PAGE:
I must be missing something with my understanding of precision here, but I thought that R could represent numbers along a grid with step size .Machine$double.eps, but this appears not to be the case; in fact:

90 - .Machine$double.eps == 90
# [1] TRUE

This is strange to me because these two numbers (1) can be represented and (2) are non-zero:

sprintf('%.16a', c(90, .Machine$double.eps))
# [1] "0x1.6800000000000000p+6"  "0x1.0000000000000000p-52"

The first place where the difference is numerically non-zero is even more suggestive:

90 - 32*.Machine$double.eps < 90
# [1] FALSE
90 - 33*.Machine$double.eps < 90
# [1] TRUE

This kind of result points straight to precision issues but there's some gap in my understanding here...

If 90 - .Machine$double.eps == 90, why isn't double.eps larger on my machine?

The results here suggest to me that actually I should have .Machine$double.eps == 2^5 * .Machine$double.eps...

  • 1
    @jogo this is sort of the opposite of most of the floating point questions I've found when looking around. I expect .1 + .2 != .3. – MichaelChirico Dec 7 at 7:44
  • 1
    The significant digits of 90 shift the .Machine$double.eps away. Try with 91*.Machine$double.eps - this should give you a difference. (This is clearly a aspect of floating point representation!) Eventually read the definition of a machine.eps: it is the lowest value eps for which 1+eps is not 1 – jogo Dec 7 at 7:44
  • @jogo so the conclusion, then, is that the hex exponent (see my edit) is too far apart? (I guess for 64-bit representation they should be within 53?) – MichaelChirico Dec 7 at 7:47
  • 3
    The spacing of floating point numbers is not uniform. The quantity called the "machine epsilon" is the spacing at 1, which for 64 bit floating point is about 2.22e-16. The spacing at 90 is about 1.421e-14. – Warren Weckesser Dec 7 at 8:20
  • 1
    "...90 and eps are too far apart." You might be thinking about this the wrong way. Instead of thinking of values being "sent" somewhere, look at what is actually going on: the space between 90 and the next floating point number just below 90 is more than twice the size of .Machine$double.eps. So the number that is closest to 90 - .Machine$double.eps that is representable as a 64 bit floating point number is 90. – Warren Weckesser Dec 7 at 8:45
up vote 4 down vote accepted

The effect is known as loss of significance (https://en.wikipedia.org/wiki/Loss_of_significance). The significant digits of 90 shift the .Machine$double.eps away. Try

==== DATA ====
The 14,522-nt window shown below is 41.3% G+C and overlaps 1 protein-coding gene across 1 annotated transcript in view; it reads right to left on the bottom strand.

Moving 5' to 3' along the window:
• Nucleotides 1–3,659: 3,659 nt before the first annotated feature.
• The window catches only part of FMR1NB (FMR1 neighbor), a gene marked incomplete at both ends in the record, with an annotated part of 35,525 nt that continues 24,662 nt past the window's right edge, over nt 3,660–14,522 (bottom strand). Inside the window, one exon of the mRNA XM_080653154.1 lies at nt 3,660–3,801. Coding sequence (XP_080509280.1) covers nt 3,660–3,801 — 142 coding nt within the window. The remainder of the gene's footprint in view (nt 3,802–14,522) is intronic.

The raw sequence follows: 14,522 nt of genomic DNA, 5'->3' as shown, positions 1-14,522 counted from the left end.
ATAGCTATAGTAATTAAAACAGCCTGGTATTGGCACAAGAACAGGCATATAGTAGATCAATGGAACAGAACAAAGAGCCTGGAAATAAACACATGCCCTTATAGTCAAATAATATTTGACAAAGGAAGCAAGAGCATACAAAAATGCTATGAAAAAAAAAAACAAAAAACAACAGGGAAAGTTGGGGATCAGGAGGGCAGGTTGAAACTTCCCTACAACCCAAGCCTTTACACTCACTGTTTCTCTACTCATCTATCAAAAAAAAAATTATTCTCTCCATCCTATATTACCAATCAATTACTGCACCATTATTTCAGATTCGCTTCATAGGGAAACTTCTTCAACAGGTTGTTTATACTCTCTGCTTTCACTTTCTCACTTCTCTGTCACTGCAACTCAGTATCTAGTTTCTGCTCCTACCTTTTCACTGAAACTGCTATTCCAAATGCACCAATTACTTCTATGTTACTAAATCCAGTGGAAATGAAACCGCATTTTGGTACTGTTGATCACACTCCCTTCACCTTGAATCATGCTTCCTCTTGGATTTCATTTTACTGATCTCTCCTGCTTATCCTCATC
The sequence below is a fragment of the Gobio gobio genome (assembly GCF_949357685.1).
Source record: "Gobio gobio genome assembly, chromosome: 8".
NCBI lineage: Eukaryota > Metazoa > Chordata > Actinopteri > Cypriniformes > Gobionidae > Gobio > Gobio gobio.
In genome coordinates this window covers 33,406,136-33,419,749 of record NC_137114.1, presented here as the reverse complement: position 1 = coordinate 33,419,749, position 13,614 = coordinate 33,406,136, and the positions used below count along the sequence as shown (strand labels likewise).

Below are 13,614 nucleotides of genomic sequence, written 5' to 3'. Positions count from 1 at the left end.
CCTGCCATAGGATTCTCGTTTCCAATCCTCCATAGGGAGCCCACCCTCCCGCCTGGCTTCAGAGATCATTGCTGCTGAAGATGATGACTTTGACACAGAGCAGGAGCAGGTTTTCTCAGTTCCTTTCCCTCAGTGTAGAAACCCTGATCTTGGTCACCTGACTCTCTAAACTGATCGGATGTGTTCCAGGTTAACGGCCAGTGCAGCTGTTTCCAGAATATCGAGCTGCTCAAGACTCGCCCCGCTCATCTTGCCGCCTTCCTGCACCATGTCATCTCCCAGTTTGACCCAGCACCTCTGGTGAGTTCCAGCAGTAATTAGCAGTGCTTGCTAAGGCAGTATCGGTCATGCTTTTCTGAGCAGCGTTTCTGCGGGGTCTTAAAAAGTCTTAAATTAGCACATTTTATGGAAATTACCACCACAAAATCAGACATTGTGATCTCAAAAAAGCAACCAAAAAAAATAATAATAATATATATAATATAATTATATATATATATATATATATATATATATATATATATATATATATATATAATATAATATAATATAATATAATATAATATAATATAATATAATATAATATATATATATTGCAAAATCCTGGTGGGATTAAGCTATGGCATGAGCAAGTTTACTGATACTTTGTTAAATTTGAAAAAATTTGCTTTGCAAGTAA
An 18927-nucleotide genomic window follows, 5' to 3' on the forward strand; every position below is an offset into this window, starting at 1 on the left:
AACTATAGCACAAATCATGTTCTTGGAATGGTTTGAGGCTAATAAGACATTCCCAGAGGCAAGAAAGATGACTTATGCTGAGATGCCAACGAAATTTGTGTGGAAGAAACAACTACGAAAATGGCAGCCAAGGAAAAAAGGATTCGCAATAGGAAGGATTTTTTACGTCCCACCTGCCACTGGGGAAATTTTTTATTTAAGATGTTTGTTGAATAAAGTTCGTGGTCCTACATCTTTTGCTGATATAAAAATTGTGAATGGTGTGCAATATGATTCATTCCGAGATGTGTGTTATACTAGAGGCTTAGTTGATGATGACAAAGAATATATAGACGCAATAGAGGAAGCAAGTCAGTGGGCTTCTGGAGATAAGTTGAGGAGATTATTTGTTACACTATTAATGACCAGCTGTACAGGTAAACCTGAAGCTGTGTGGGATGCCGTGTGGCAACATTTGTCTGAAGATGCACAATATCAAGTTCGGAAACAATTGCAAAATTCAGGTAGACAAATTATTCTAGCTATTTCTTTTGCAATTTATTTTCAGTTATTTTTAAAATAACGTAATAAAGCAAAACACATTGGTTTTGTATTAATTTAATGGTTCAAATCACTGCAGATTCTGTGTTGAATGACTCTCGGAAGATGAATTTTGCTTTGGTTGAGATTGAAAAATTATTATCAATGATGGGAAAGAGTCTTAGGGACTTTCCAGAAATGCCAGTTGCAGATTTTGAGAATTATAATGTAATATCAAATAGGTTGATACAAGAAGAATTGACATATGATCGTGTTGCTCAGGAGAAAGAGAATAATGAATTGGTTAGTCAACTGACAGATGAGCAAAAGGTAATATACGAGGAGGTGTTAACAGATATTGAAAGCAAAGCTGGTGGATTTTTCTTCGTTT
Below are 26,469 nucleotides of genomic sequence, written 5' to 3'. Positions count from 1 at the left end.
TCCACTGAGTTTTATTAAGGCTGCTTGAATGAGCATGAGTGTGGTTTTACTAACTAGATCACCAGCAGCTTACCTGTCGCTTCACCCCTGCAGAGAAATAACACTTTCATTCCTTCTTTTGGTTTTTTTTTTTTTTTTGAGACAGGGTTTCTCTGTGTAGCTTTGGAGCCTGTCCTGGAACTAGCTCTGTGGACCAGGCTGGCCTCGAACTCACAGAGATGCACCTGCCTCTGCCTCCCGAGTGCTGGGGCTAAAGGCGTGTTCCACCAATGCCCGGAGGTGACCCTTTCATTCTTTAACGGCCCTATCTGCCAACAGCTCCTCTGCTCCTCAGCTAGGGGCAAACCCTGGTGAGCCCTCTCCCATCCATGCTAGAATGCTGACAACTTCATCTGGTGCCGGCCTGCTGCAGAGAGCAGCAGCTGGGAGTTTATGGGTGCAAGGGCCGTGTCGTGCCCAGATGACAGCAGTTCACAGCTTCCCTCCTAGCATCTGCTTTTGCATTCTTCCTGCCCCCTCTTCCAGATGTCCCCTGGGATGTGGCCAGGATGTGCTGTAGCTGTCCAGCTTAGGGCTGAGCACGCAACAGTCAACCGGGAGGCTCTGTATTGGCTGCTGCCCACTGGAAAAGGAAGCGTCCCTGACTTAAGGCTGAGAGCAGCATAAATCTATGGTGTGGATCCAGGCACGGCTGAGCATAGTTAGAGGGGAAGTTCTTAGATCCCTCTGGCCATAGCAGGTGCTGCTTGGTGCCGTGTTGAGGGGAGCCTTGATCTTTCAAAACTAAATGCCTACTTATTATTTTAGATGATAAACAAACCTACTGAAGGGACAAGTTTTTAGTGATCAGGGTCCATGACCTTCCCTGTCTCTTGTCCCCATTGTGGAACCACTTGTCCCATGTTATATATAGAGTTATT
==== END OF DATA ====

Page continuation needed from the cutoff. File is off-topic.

(90 - 46*.Machine$double.eps) == 90

this should give you FALSE.
Definition of a machine.eps: it is the lowest value eps for which 1+eps is not 1

As a rule of thumb (assuming a floating point representation with base 2):
This eps makes the difference for the range 1 .. 2,
for the range 2 .. 4 the precision is 2*eps
and so on.

x <- 3.8
(x + 2*.Machine$double.eps) == x
x <- 4
(x + 2*.Machine$double.eps) == x
# ...
x <- 63
(x + 32*.Machine$double.eps) == x
x <- 64
(x + 32*.Machine$double.eps) == x

The absolute precision of the floating point representation varies with x, but the relative precision is nearly constant over the range of the floating point numbers.

  • I would edit this answer since I mention the exact k where (90 - k*.Machine$double.eps) == 90 switches to FALSE in my question (and the bound I presented is tighter). Given my question as is, the answer is pretty straightforward -- look at the %.16a output I presented. p+6 is too far from p-52. For a non-zero difference to be detected, the we have to increase the latter above p-47 (i.e. p-46) – MichaelChirico Dec 7 at 8:14
  • Your comment was in fact very helpful! But I don't think this answer follows naturally the question as asked... – MichaelChirico Dec 7 at 8:15
  • No, that's the title of my question. My question was {body of question} – MichaelChirico Dec 7 at 8:24

Your Answer

By clicking "Post Your Answer", you acknowledge that you have read our updated terms of service, privacy policy and cookie policy, and that your continued use of the website is subject to these policies.

Not the answer you're looking for? Browse other questions tagged or ask your own question.